September 15, 2014
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Right now, startup PR is pretty much a lose-lose situation for entrepreneurs and journalists.
You entrepreneurs send out pitches you’re unsure about, get ignored, follow up, and get ignored again. You probably start to get frustrated at us journalists: why should we be the gatekeepers? Who are we to say that the idea you’re so passionate about isn’t interesting?
On our side, our inboxes get overloaded with dozens or hundreds of emails a day. Many of them are poorly written, too long, or accidentally addressed to our competitors (oops!).
What would make this a win-win? Simple: fewer, better, targeted pitches in our inboxes, which would be more likely to garner a response and an article.
Pr.co would love to see startup PR move in this direction, and their service for entrepreneurs helps do just that. Pr.co lets you create nice-looking press releases with photos and in multiple languages, send personalized emails to journalists sorted by industry or topic, and track your open and click-through rates. In addition, Pr.co has a simple tool to build a press page that includes your contact info, press releases, press kit, and clippings. The service costs $30/month or $300/year for startups.
We sat down with CEO Dennis van der Vliet to talk about some of his recommendations for startup PR, from press releases and media lists to email pitches and follow-ups.
First of all, your press release should be about some newsworthy event in your company. As a journalist, for example, I’m tired of getting press releases about little feature updates or changes in personnel. “There is no point in giving a press release if you bought a new plant for your office,” says van der Vliet.
Inside the press release, he recommends putting all the relevant info a journalist might need to cover you, including links to pictures and videos and your contact info. Weave your news into a hook or angle, some kind of story that goes beyond the actual facts of the situation. For example, you might be “a startup that Amazon should acquire,” a better version of Feedly, or a photo sharing app that prevents annoying oversharing.
Van der Vliet has even seen startups write five different press releases with different angles, and target them at different journalists. You might use one angle for local media (“Local resident pursues his dream…”) and a different one for tech media (“The newest app for sharing GIFs…”).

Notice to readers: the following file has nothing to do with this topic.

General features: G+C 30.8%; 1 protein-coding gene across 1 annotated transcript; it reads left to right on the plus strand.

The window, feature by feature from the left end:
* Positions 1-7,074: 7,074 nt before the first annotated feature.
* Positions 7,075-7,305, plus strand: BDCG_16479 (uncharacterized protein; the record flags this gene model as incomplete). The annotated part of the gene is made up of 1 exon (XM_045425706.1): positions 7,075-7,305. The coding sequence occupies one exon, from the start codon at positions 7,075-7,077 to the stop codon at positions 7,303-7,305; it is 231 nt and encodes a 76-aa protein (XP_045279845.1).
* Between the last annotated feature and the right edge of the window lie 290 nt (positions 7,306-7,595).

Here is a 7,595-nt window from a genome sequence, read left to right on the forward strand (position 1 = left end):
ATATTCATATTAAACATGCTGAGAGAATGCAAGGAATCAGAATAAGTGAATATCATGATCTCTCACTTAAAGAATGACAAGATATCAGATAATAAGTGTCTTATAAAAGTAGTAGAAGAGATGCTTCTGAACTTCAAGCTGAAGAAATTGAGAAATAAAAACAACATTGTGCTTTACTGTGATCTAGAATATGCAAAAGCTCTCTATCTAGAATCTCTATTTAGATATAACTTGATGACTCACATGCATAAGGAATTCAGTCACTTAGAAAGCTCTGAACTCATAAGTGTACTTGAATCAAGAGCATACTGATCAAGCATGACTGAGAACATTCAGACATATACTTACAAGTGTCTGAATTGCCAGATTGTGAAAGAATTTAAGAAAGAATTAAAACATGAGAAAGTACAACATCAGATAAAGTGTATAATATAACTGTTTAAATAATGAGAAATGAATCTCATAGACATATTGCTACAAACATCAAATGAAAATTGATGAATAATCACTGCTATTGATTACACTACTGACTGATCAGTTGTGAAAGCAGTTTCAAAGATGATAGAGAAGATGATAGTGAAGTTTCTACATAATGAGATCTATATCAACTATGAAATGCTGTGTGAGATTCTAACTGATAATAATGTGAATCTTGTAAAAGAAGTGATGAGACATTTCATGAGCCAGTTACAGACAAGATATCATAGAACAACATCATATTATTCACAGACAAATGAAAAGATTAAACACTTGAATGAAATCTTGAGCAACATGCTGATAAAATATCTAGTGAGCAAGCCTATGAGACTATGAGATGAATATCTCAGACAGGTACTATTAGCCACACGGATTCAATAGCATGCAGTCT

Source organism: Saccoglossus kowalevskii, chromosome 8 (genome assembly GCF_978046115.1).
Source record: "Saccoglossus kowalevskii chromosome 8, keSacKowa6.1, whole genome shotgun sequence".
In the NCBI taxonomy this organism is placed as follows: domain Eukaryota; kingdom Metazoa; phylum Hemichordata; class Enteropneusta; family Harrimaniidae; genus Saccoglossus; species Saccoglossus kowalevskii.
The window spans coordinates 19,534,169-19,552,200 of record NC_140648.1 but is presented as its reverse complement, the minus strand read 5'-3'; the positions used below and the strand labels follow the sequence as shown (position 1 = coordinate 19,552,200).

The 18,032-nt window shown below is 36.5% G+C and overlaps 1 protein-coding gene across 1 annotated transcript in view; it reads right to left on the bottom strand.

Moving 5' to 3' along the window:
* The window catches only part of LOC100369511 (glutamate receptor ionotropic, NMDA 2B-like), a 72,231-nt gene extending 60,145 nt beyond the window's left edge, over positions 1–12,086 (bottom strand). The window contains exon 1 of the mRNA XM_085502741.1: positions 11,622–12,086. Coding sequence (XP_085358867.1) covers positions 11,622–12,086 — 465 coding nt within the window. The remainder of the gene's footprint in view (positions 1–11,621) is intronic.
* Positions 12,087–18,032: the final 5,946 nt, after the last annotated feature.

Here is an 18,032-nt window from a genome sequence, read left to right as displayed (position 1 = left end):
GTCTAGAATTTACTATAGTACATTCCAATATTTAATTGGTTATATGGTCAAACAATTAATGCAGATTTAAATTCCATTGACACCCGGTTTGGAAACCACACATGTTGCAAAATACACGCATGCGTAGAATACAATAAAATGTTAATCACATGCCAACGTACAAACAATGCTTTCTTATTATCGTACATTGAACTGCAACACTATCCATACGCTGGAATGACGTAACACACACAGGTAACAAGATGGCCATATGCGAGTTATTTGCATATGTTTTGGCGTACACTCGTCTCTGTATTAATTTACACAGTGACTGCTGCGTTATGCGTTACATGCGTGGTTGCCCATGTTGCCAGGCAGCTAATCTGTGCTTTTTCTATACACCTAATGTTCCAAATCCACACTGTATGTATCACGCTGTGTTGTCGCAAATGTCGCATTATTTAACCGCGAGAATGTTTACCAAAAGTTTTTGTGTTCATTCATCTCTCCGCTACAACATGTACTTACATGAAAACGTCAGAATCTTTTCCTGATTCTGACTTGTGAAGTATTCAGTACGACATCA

Pr.co’s guide to building your press list goes into detail on this topic, but van der Vliet emphasizes that you don’t need to be sending more than 100 emails. “There’s no way more than 100 journalists are going to be interested in your story,” he says. Instead, try 50-75: that’s about the number of people you can research and get familiar with so your pitch isn’t too generic. Pr.co found that open and click-through rates decrease the more emails you send.
But how do you find those 50-75 reporters? Take the 10 publications you want to get featured on and search their site for keywords related to your industry. (If they don’t have search, use Google: “nfc site:tech.co” brings up articles mentioning NFC on Tech Cocktail.) Once you find the relevant articles, start following the writers on Twitter and make sure they’re still covering similar topics. Then add them to your media list. You can do the same thing starting with a Google Alert, van der Vliet says: pick your keywords, then get a list of articles from across the web by writers who might be interested in you, too.
Another way to connect with journalists is to help them out first: subscribe to Help a Reporter Out (HARO), where journalists submit queries about articles they’re working on. I did a series on what entrepreneurs eat for breakfast and lunch, and got hundreds of responses. Depending on the plan you select, HARO lets you pick topics or even specific keywords that you want to answer queries about. Once you’ve helped the reporter, you can go back a few months later to pitch them.
Also, says van der Vliet, don’t forget to add local newspapers to your media list, as well as your family, friends, advisors, and investors. A tweet from someone influential in your network could be as helpful as a news article.
Among Pr.co users, van der Vliet has seen two different approaches: some entrepreneurs paste their whole press release into the email, while others send a short email summarizing the news with a link to their press page.
Which option is better? As a journalist, I personally prefer to receive the latter type of pitch. But van der Vliet doesn’t recommend one or the other: it depends on your story and your audience, he says. Either way, you should aim for a 35-40% open rate and a 15% click-through rate.
Van der Vliet’s recommendation for whether to follow up? “See it like dating: if a guy or girl doesn’t respond to your text messages, are you going to be stalking them at home or are you going to back off?”
The first factors to look at are open and click-through rates. An open or a click could indicate some interest, but an unopened email doesn’t necessarily mean they’re not interested. Not all email providers allow you to track opens, and someone who didn’t open an email may just have missed it. In the end, van der Vliet says, it’s up to you to do your research on the journalist and ask yourself the tough question: is this something they’d actually be curious about, or is it just wishful thinking on your part? The idea that consumes and energizes you might leave them indifferent. If that’s the case, skip the follow-up.
Yes, we journalists can be cruel sometimes. But so can you entrepreneurs, who send us three follow-ups, tweet at us, and try to track down our phone number. Let’s get on the same page and we’ll all be happier.
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